got a new saddle today. A Bontrager (trek).
It's more comfy than the San Marco I had, but I still feel like I should be further back on the saddle. I'm slipping forward a bit.
Is that a function of saddle height, front/back or tilt, or perhaps all 3?
Your position is usually determined by leg clearance. Your legs have to fit in front of the wings. When a saddle is too wide for a person, they may end up TOO much in the front.
Nevertheless anyone might end up further in the front than they might expect, so long as they sit with a forward (anterior) tilted pelvis (such as 75 degrees). On many saddles, the only way to fully utilize the platform in the back is to ride with backward (posterior) pelvis tilt. The pelvis position on the saddle does not change objectively, but the part that is low and touching the saddle changes: It's either ramus (front of pelvis) or tuberosity (back of plevis). In the worst case it would be the pubic bone (most frontal part). With a neutrally tilted pelvis (say 85 degree), the tuberosity just touches the frontal marginal zone of the t-shaped wing. But with posterior pelvis tilt (say 95 degree), the tuberosity may move a bit deeper into the wing.
Btw: Pelvis tlt degrees are counter-intuitively labeled like this: upright is 90, horizontally forward is zero.
Some saddles have a ramp in the back and demand that you ride in very tilted pelvis position, sitting fully on that ramp. If you just refuse to go into this angle, you may end up in front of it, with upright pelvis. But then the saddle will be noticably too narrow for you. Unless your saddle was designed or a much bigger person.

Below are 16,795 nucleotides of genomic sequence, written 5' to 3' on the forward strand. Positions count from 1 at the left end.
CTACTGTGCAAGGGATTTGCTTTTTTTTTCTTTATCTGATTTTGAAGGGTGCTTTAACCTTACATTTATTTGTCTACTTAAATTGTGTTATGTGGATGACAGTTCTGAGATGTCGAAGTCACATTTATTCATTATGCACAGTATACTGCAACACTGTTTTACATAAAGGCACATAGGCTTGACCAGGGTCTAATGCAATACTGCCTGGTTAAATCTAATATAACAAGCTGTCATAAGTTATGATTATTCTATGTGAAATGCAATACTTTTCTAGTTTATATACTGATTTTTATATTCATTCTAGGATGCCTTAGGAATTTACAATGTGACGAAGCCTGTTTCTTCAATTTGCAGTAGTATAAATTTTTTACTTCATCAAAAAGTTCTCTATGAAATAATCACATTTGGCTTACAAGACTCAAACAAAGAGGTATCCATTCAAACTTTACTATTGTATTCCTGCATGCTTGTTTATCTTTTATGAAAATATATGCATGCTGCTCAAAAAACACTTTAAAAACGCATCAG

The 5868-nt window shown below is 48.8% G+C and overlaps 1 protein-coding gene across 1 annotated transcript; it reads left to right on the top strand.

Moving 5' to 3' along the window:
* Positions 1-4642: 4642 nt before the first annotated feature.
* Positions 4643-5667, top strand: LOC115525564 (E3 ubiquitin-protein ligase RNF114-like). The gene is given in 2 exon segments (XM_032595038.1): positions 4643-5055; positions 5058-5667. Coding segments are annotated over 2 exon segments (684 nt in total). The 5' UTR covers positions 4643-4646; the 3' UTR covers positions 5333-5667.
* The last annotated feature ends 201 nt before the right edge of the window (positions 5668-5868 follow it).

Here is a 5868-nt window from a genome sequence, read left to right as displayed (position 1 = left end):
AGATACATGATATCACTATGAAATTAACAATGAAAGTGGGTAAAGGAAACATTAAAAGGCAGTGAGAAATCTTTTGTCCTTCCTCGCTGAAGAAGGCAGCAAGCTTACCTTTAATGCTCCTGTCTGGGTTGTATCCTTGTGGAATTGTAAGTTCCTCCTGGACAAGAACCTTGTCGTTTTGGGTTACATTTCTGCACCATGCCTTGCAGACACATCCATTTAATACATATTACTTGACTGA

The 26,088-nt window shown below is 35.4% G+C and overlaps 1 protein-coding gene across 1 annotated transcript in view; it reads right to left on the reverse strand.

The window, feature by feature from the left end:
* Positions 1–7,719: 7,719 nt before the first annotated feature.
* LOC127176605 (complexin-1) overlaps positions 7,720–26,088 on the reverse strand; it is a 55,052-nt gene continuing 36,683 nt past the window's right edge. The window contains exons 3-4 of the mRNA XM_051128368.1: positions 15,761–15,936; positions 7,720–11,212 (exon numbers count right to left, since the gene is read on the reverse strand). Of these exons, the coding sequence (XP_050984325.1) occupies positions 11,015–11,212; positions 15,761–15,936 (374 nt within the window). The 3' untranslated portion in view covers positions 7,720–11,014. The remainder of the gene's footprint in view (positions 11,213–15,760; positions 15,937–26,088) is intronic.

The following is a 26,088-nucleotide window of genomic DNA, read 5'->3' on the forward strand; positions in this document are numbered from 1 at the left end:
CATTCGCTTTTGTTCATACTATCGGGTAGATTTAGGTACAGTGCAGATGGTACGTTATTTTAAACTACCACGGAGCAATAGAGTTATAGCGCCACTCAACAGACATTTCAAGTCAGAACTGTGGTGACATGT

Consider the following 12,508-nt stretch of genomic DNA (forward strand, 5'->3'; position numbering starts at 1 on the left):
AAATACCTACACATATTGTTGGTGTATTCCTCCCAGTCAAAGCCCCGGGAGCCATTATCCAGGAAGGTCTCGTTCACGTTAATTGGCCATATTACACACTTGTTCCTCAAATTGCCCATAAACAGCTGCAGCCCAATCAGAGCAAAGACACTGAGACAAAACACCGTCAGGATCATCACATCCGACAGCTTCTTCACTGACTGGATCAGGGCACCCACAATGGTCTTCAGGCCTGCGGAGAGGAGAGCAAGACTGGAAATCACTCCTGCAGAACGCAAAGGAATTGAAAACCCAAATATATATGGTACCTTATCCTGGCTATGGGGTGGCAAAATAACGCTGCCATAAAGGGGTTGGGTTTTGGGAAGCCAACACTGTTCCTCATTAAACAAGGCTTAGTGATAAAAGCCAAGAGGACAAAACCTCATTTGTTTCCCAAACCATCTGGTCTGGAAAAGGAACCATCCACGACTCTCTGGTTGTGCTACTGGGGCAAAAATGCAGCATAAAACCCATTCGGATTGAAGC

Your pelvis tilt is determined by the handle bar position but also individual habits of how you relate torso and pelvis, for example bloating, indigestion, bodyfat, gall stones, enlarged spleen or liver will inspire ppl to maintain anterior pelvis tilt relative to the torso. When the handlebar forces the torso into a forward angle, the pelvis will then be extremely angled, on the ramus (its okay) or possibly on the pubic bone (trouble). That means pressure is in the middle (may be okay on some v-shaped saddles) of the saddle or on the nose (bad).
You can also roll the handle bars back a bit. And or slide the brake levers back some on the bars.
Making it easier to reach the hoods. If you ride on the hoods often this makes it more comfortable and an easier reach overall.
Unless you're racing and want the aero advantage.
I also would slide the saddle along the rails to a more fore position.
Another idea get a seatpost with ZERO setback. This will also move the saddle up a bit.
thanks both for your input.
the 1st saddle I got was too wide. Got a different (both Trek/Bontrager). The 2nd is narrower but lacks the gel. Much less slipping but still bothers my inner pelvic bones.
Neither have a ramp at the back. Trek store has ordered me another version of the 2nd saddle with a gel pad for old boomers like me.
I'm reluctant to tilt up the saddle as my junk is already uncomfy.
I will try to rotate the handlebars up a touch. Not racing. Casual 10 to 15 in the park.
Though I've been riding this CAAD9 stock for a decade, I'm wondering if aging (back) and saddle change might be looking for a headtube adjust, as my palms are numbing a bit at the end of 10mi.
I was also looking at a Giant Fleet SL saddle that the friend what sold me the CAAD uses and likes a lot. He's much more a rider than I, riding centuries regularly.
I wish there was a decent shop nearly by that didn't charge $300 for saddle geometry fit. There are no more knowledgeable M&P bike shops around here. Seems more biz than enthusiast. Especially after pandemic.
I ended up trying a couple saddles based on seat bone measurement. But coming from a 125 to a 175, then a 165 was making things worse.
Long story short, a couple of stem changes I ended up at 145mm Bontrager with the OEM stem, 7º or whatever it is. So far so good.